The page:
• the supply of HP products to a third-party distributor who would on sell direct to customer and receive payment through the HP online stores;
  • the third-party distributor being responsible for delivery, management of product returns and refunds under indemnification from HP;
  • HP controlling product and marketing strategies, including specifying the prices for which the third-party distributor can sell the HP products to customers.

The ACCC allowed the HP resale price notification because the ACCC considered that the likely benefit to the public from the conduct outweighed the detriment to the public. Some of the factors considered to be of significance included:

  • The ACCC did not consider that the proposed conduct would likely to lead to customers paying more for HP products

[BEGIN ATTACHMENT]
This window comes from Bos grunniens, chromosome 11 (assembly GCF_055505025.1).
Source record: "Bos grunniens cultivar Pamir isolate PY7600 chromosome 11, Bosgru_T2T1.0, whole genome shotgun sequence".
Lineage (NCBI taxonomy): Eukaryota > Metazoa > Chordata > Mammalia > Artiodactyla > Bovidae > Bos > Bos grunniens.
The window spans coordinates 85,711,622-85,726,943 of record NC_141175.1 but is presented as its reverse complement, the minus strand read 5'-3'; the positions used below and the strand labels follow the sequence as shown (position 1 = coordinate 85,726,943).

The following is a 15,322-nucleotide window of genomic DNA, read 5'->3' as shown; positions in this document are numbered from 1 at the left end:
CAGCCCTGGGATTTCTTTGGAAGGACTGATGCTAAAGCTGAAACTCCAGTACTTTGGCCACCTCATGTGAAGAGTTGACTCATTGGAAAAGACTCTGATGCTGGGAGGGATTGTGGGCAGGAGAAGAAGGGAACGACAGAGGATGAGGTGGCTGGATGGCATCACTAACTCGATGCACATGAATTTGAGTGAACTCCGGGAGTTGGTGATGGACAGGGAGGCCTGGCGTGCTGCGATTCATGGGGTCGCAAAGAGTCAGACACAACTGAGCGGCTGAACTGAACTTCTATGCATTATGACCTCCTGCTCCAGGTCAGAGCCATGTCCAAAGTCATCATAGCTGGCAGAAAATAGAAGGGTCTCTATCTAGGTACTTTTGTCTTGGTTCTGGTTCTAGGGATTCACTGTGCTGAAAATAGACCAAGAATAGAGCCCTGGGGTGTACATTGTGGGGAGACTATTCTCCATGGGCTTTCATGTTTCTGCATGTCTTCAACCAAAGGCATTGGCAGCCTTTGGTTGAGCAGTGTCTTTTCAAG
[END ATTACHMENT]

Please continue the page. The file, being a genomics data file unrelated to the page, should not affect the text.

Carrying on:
• HP was not seeking to impose retail pricing controls on existing or future competitors.
  • The proposed resale price maintenance only applies to sales through the HP on-line market stores. At the time of the notification only one on-line store was identified – eBay. This represented only a small percentage of total sales of HP products.
  • Customer could still source HP products from a range of other retailers who would remain free to compete on price and other terms and conditions.
  • The ACCC also considered that with most HP product categories, competition provided by suppliers of competing IT brands would constrain prices set by HP through its on-line stores.